Sewell Investment & Appraisal Services, LLC has answers to "Frequently Asked Questions"

Sewell Investment & Appraisal Services, LLC is prepared to address any inquiries you might have about appraisals or real estate in Stephens City and Frederick County. Contact Sewell Investment & Appraisal Services, LLC today to see how we can help solve your specific valuation problems.

Define the term "Appraisal"
Describe what an appraiser does
What would cause me to need your services?
What is the difference between an appraisal and a home inspection?
Is an appraisal the same as a comparative market analysis(CMA)?
What are the contents of an appraisal report?
Once the report has been completed, how can I have a guarantee that the final number is veritable?
How difficult is it to become certified?
Who employs appraisers?
Where does an appraiser get the data used to estimate values in Frederick County or other areas?
What can a full appraisal do for me?
My mortgage statement has an item on it for PMI? Can I get rid of that?
How do I get ready for the appraiser?
What does "Market Value" mean?
Does the appraisal belong to the bank or the consumer?
I want to get more for my house. Where should I spend money renovating?



Define the term "Appraisal"   (Top)

An appraisal is an estimation allowing the appraiser to come to an opinion of value. There are three "common approaches to value" which helps the appraiser conclude this opinion or estimate. One of the methods is the Cost Approach - which is what it would cost to replace the improvements, less physical deterioration and other factors, then adding the land value. Another of the approaches is the Sales Comparison Approach - which deals with discovering a comparable analysis to other similar properties within a close proximity which have recently sold. Generally speaking, the Sales Comparison Approach is the most accurate indicator of market value of a residential property. One of the least common approaches in appraising residential properties is the Income Approach, which is mainly used to figure the value of a property based on what an investor would pay based on the income produced by the building.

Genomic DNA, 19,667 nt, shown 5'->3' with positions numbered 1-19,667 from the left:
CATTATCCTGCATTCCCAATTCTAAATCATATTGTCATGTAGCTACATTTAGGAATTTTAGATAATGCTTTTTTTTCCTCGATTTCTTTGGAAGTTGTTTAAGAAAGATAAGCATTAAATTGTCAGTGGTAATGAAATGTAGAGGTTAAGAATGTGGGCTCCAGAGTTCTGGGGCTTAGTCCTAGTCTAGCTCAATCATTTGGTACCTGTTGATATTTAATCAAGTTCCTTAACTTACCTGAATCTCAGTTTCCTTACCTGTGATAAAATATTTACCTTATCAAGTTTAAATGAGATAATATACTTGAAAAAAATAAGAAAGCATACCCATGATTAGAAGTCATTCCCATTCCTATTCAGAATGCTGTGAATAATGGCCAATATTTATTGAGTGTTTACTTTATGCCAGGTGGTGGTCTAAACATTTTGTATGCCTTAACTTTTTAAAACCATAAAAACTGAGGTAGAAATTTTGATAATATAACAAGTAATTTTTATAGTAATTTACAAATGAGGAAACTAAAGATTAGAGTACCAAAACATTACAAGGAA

Describe what an appraiser does   (Top)

An appraiser offers a professional, unbiased determination of market value, often in the context of a real estate sale. Appraisers show their conclusions in appraisal reports.


What would cause me to need your services?   (Top)

There are many reasons to purchase an appraisal with the most common reason being real estate and mortgage transactions. Some other reasons for obtaining an appraisal report include:
  • To receive a loan.
  • To lower your tax burden.
  • To build a case for a homeowner's equity and remove Primary Mortgage Insurance.
  • To challenge high property taxes.
  • To handle an estate.